A Latin Exercise-book: Especially Adapted to Gildersleeve's Latin Grammar; with Parallel References to the Grammars of Allen and Greenough; Andrews and Stoddard; Bullions and Morris; and Harkness

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University Publishing Company, 1897 - Latin language - 186 pages
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Page 155 - longitudinem Italiae, et eo die cum Hasdrubale in Gallia signis collatis pugnasse, quo eum castra adversus sese in Apulia posita habere Hannibal credidisset.
Page 155 - Turn omissis pro se precibus, puellis ut saltern parcerent orare institit a qua aetate etiam hostes iratos abstinere; ne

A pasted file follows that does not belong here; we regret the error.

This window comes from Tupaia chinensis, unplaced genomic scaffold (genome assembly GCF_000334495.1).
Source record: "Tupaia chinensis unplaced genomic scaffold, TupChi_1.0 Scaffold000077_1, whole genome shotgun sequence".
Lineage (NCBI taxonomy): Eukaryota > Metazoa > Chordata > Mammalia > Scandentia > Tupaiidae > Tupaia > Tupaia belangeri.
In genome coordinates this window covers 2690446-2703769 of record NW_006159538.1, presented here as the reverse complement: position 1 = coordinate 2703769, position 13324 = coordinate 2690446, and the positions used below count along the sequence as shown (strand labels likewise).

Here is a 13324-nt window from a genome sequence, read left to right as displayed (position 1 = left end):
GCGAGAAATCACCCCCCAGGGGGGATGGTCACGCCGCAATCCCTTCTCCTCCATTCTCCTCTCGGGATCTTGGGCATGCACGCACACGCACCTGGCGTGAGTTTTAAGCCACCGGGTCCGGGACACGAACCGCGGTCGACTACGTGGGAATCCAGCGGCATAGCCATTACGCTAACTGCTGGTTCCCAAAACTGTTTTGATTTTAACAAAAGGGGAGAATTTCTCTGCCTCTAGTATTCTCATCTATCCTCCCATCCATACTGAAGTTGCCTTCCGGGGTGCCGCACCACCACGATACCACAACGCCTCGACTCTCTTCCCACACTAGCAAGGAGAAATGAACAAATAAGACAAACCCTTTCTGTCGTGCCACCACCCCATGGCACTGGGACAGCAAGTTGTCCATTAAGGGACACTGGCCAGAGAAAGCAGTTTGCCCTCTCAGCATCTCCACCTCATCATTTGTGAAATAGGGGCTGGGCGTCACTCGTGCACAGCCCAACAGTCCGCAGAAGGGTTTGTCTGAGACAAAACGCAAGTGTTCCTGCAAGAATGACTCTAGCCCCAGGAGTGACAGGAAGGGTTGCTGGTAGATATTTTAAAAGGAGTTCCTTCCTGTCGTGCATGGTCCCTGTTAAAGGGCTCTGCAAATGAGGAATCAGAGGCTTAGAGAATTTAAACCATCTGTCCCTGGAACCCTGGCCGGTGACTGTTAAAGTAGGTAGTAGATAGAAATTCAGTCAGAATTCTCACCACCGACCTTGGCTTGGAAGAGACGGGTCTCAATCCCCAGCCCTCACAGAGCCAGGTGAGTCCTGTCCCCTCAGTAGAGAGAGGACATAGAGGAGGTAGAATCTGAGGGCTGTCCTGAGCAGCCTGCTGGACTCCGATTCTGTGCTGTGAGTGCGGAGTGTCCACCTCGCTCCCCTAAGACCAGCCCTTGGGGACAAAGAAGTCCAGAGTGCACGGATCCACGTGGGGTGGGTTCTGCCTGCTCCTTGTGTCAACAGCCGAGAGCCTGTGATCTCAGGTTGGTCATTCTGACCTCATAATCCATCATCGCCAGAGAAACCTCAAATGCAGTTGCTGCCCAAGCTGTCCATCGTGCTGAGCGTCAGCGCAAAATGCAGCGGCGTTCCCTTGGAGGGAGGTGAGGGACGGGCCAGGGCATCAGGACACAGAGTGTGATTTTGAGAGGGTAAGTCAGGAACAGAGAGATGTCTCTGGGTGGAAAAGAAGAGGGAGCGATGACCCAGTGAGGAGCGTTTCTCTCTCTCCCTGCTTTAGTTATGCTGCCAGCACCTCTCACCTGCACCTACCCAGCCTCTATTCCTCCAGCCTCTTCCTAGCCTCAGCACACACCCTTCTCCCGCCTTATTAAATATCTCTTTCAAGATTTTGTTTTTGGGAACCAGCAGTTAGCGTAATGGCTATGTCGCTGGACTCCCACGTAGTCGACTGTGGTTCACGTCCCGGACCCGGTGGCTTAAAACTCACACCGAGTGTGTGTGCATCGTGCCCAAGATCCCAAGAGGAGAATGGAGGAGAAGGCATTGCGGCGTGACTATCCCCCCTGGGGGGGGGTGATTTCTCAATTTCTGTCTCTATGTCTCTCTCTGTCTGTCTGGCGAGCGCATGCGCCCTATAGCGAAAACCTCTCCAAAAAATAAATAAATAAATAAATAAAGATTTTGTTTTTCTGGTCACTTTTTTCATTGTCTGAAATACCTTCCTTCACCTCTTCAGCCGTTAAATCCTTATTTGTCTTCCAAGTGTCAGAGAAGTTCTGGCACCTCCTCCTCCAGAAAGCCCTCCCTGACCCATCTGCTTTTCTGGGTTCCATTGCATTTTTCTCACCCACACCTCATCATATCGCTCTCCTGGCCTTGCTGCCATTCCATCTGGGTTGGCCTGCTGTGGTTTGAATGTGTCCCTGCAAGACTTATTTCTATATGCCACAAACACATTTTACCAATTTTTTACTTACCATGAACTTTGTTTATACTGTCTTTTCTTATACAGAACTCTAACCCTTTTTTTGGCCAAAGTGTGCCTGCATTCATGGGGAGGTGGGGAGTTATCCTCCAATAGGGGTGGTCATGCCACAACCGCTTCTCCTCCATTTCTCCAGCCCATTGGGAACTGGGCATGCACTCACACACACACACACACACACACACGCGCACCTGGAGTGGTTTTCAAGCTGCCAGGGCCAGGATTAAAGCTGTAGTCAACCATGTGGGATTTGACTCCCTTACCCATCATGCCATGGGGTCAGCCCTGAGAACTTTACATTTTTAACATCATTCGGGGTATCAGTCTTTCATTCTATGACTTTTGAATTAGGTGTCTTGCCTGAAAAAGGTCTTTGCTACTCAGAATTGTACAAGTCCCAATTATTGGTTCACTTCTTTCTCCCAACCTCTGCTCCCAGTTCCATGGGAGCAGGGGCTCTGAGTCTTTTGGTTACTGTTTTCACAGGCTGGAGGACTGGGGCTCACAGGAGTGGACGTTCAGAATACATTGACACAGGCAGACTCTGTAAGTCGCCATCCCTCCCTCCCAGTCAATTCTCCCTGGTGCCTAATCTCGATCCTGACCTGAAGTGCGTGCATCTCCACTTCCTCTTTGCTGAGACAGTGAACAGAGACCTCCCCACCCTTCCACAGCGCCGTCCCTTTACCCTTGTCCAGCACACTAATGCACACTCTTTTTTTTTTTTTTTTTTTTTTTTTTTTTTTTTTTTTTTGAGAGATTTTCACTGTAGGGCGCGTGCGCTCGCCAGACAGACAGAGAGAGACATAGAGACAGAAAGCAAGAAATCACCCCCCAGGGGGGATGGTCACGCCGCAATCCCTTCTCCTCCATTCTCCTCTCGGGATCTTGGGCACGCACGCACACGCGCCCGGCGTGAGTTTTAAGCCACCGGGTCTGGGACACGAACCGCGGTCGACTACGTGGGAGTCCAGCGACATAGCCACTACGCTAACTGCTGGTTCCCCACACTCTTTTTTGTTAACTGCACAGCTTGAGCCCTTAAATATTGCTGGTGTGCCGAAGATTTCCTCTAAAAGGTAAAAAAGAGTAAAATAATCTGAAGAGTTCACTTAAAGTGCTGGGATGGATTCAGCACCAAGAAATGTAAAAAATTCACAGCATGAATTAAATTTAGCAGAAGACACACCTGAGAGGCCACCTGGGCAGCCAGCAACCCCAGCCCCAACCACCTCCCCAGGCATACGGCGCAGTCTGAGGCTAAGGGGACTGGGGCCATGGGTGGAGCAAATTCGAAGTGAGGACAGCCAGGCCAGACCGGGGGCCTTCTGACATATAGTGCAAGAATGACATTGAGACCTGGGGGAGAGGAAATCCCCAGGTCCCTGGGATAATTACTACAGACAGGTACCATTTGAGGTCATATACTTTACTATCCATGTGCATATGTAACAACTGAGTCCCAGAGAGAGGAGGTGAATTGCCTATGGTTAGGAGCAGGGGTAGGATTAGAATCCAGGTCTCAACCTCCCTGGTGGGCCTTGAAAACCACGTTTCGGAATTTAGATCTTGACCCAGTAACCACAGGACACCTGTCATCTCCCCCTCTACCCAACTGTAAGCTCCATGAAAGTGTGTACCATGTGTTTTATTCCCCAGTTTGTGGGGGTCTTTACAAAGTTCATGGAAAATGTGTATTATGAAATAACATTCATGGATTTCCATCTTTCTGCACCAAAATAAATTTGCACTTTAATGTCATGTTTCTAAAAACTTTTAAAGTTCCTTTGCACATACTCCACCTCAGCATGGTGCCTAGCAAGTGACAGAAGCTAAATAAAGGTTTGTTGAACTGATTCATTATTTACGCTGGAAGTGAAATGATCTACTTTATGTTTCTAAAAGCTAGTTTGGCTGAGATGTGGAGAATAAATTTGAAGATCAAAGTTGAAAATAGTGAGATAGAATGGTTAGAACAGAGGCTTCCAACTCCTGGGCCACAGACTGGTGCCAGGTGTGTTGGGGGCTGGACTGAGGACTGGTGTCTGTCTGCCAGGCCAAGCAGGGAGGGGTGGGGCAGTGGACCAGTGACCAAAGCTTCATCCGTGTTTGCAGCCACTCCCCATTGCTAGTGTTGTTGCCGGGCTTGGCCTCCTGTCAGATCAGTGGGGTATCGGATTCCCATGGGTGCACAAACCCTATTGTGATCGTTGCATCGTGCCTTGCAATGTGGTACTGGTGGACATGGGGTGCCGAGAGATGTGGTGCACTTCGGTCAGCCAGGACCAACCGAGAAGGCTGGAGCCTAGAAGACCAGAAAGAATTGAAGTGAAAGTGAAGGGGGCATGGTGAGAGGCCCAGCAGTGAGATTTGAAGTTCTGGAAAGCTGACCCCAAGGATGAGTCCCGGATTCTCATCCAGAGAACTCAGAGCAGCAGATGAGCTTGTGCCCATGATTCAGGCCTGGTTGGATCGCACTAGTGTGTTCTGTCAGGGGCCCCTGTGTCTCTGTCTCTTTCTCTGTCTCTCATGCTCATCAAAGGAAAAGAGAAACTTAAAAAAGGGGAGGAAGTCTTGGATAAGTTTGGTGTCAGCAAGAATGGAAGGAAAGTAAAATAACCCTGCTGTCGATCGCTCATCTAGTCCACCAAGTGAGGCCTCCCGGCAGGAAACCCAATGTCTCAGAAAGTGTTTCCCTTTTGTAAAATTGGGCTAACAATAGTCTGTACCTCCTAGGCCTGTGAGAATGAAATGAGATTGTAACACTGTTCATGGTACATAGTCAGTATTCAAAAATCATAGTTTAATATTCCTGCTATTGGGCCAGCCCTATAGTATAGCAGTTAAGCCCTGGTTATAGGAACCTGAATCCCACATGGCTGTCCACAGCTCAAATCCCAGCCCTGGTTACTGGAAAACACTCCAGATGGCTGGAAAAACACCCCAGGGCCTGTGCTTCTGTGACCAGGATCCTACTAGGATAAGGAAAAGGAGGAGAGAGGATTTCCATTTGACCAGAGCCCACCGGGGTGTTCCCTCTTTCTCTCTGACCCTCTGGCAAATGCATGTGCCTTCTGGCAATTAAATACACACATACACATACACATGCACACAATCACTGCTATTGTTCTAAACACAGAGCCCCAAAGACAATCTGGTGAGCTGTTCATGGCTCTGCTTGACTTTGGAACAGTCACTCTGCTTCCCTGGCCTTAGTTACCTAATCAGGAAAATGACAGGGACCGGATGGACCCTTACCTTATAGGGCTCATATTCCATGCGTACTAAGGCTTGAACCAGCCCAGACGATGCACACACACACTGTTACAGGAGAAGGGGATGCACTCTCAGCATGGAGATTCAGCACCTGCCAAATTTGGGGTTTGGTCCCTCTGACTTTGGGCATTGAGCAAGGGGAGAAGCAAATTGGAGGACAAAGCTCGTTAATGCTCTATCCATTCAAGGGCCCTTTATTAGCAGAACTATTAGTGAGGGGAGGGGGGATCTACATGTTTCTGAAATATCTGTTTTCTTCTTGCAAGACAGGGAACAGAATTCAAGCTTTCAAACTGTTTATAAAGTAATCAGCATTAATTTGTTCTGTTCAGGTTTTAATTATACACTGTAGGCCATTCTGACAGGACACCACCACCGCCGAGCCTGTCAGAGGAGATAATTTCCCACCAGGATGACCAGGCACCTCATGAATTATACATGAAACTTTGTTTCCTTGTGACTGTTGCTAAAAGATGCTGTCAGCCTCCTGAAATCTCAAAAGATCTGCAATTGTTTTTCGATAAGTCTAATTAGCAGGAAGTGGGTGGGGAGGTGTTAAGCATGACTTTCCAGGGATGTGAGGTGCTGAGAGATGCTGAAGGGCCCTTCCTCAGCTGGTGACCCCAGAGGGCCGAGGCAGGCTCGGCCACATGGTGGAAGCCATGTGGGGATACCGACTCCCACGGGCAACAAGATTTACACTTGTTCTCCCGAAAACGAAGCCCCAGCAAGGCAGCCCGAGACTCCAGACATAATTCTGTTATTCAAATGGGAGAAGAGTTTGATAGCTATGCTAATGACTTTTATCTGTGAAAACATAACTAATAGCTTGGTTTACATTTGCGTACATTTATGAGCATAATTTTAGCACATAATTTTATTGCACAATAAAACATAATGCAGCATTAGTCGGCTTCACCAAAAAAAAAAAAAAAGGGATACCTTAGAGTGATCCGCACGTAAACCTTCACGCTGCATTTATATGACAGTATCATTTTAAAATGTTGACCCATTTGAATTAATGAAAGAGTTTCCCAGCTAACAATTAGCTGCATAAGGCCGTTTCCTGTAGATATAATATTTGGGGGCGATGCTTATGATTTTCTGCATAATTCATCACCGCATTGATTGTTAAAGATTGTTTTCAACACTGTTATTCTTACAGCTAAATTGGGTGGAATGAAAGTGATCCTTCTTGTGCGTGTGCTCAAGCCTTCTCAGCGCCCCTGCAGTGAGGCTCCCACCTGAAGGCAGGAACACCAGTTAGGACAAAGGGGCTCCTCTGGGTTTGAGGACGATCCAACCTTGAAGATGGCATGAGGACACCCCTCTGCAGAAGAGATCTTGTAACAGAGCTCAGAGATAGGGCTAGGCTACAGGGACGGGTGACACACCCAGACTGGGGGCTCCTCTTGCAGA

Page 155 - uno equo per urbem verum triumphum vehi Neronemque, etiam si pedes incedat, vel parta eo bello vel spreta eO
Page 156 - quern jam sanguis viresque deficiunt. Proinde abite dum est facultas vosque ad legionem recipite.
Page 162 - of tenses is never kept up long, and applies only to temporary situations, never to general statements. TABLE
Page 112 - that Plato came to Tarentum in the consulship of Lucius Camillus [and] Appius Claudius.
Page 137 - to [his] country by the authority of the senate and the order of the people.
Page 66 - PASSIVE FORM : The city [being] taken, after the city was taken, the general returned. ACTIVE
Page 153 - quae platalea nominaretur; earn sibi cibum quaerere advolantem ad eas aves quae se in
Page 66 - Xerxes reigning. When Xerxes was reigning. In the reign of Xerxes. Xerxe victo — Quum

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